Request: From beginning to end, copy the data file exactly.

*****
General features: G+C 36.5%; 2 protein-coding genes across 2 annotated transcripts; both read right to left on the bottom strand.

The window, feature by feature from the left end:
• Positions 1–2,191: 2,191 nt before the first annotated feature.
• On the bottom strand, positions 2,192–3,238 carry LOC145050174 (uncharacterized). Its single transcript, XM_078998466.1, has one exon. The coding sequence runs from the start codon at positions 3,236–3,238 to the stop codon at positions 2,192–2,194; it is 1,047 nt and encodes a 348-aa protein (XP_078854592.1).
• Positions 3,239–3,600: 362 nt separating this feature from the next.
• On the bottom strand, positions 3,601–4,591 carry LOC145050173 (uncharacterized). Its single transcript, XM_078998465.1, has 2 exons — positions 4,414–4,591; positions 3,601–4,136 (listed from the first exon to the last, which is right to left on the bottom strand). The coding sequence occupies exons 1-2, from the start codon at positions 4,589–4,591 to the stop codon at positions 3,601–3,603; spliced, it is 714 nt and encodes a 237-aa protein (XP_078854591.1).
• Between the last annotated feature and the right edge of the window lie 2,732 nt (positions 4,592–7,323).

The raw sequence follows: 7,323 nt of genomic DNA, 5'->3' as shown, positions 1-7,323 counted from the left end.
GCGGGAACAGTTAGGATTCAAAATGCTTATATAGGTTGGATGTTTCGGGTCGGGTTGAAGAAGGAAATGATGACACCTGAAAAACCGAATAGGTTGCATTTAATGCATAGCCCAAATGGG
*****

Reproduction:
General features: G+C 36.5%; 2 protein-coding genes across 2 annotated transcripts; both read right to left on the bottom strand.

The window, feature by feature from the left end:
• Positions 1–2,191: 2,191 nt before the first annotated feature.
• On the bottom strand, positions 2,192–3,238 carry LOC145050174 (uncharacterized). Its single transcript, XM_078998466.1, has one exon. The coding sequence runs from the start codon at positions 3,236–3,238 to the stop codon at positions 2,192–2,194; it is 1,047 nt and encodes a 348-aa protein (XP_078854592.1).
• Positions 3,239–3,600: 362 nt separating this feature from the next.
• On the bottom strand, positions 3,601–4,591 carry LOC145050173 (uncharacterized). Its single transcript, XM_078998465.1, has 2 exons — positions 4,414–4,591; positions 3,601–4,136 (listed from the first exon to the last, which is right to left on the bottom strand). The coding sequence occupies exons 1-2, from the start codon at positions 4,589–4,591 to the stop codon at positions 3,601–3,603; spliced, it is 714 nt and encodes a 237-aa protein (XP_078854591.1).
• Between the last annotated feature and the right edge of the window lie 2,732 nt (positions 4,592–7,323).

The raw sequence follows: 7,323 nt of genomic DNA, 5'->3' as shown, positions 1-7,323 counted from the left end.
GCGGGAACAGTTAGGATTCAAAATGCTTATATAGGTTGGATGTTTCGGGTCGGGTTGAAGAAGGAAATGATGACACCTGAAAAACCGAATAGGTTGCATTTAATGCATAGCCCAAATGGG